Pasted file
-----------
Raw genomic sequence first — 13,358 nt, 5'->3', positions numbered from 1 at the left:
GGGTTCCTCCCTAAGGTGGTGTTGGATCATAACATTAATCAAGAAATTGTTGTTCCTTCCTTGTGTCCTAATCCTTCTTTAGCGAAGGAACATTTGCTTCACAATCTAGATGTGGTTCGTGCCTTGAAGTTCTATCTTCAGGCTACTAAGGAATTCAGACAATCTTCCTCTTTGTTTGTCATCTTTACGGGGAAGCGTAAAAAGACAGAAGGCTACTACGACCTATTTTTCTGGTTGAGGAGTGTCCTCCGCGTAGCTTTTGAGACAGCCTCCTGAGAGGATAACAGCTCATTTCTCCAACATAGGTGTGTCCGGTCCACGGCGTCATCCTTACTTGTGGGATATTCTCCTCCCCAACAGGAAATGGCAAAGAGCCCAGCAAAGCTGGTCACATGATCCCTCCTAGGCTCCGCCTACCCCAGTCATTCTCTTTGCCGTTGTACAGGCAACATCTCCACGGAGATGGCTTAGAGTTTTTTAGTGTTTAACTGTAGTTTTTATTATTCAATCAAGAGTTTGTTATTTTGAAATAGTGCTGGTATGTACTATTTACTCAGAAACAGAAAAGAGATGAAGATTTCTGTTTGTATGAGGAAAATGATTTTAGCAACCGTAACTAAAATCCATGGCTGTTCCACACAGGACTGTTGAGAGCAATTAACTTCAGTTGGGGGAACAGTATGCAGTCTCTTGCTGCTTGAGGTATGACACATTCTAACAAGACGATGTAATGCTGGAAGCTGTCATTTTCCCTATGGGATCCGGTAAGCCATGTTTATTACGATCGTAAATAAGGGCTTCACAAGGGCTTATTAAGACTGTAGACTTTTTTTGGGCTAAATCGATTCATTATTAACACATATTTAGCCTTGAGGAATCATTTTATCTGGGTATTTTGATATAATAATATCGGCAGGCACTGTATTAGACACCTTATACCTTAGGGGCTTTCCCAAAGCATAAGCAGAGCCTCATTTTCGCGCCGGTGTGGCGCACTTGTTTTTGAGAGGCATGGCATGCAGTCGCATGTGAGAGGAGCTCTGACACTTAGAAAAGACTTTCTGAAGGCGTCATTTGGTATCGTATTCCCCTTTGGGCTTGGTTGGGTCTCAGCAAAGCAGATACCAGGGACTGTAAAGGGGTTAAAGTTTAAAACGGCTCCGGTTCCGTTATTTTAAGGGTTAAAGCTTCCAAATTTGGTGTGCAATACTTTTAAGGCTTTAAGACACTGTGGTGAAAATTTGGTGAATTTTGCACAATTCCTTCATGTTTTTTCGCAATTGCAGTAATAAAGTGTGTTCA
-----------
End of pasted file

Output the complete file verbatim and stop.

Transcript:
Raw genomic sequence first — 13,358 nt, 5'->3', positions numbered from 1 at the left:
GGGTTCCTCCCTAAGGTGGTGTTGGATCATAACATTAATCAAGAAATTGTTGTTCCTTCCTTGTGTCCTAATCCTTCTTTAGCGAAGGAACATTTGCTTCACAATCTAGATGTGGTTCGTGCCTTGAAGTTCTATCTTCAGGCTACTAAGGAATTCAGACAATCTTCCTCTTTGTTTGTCATCTTTACGGGGAAGCGTAAAAAGACAGAAGGCTACTACGACCTATTTTTCTGGTTGAGGAGTGTCCTCCGCGTAGCTTTTGAGACAGCCTCCTGAGAGGATAACAGCTCATTTCTCCAACATAGGTGTGTCCGGTCCACGGCGTCATCCTTACTTGTGGGATATTCTCCTCCCCAACAGGAAATGGCAAAGAGCCCAGCAAAGCTGGTCACATGATCCCTCCTAGGCTCCGCCTACCCCAGTCATTCTCTTTGCCGTTGTACAGGCAACATCTCCACGGAGATGGCTTAGAGTTTTTTAGTGTTTAACTGTAGTTTTTATTATTCAATCAAGAGTTTGTTATTTTGAAATAGTGCTGGTATGTACTATTTACTCAGAAACAGAAAAGAGATGAAGATTTCTGTTTGTATGAGGAAAATGATTTTAGCAACCGTAACTAAAATCCATGGCTGTTCCACACAGGACTGTTGAGAGCAATTAACTTCAGTTGGGGGAACAGTATGCAGTCTCTTGCTGCTTGAGGTATGACACATTCTAACAAGACGATGTAATGCTGGAAGCTGTCATTTTCCCTATGGGATCCGGTAAGCCATGTTTATTACGATCGTAAATAAGGGCTTCACAAGGGCTTATTAAGACTGTAGACTTTTTTTGGGCTAAATCGATTCATTATTAACACATATTTAGCCTTGAGGAATCATTTTATCTGGGTATTTTGATATAATAATATCGGCAGGCACTGTATTAGACACCTTATACCTTAGGGGCTTTCCCAAAGCATAAGCAGAGCCTCATTTTCGCGCCGGTGTGGCGCACTTGTTTTTGAGAGGCATGGCATGCAGTCGCATGTGAGAGGAGCTCTGACACTTAGAAAAGACTTTCTGAAGGCGTCATTTGGTATCGTATTCCCCTTTGGGCTTGGTTGGGTCTCAGCAAAGCAGATACCAGGGACTGTAAAGGGGTTAAAGTTTAAAACGGCTCCGGTTCCGTTATTTTAAGGGTTAAAGCTTCCAAATTTGGTGTGCAATACTTTTAAGGCTTTAAGACACTGTGGTGAAAATTTGGTGAATTTTGCACAATTCCTTCATGTTTTTTCGCAATTGCAGTAATAAAGTGTGTTCA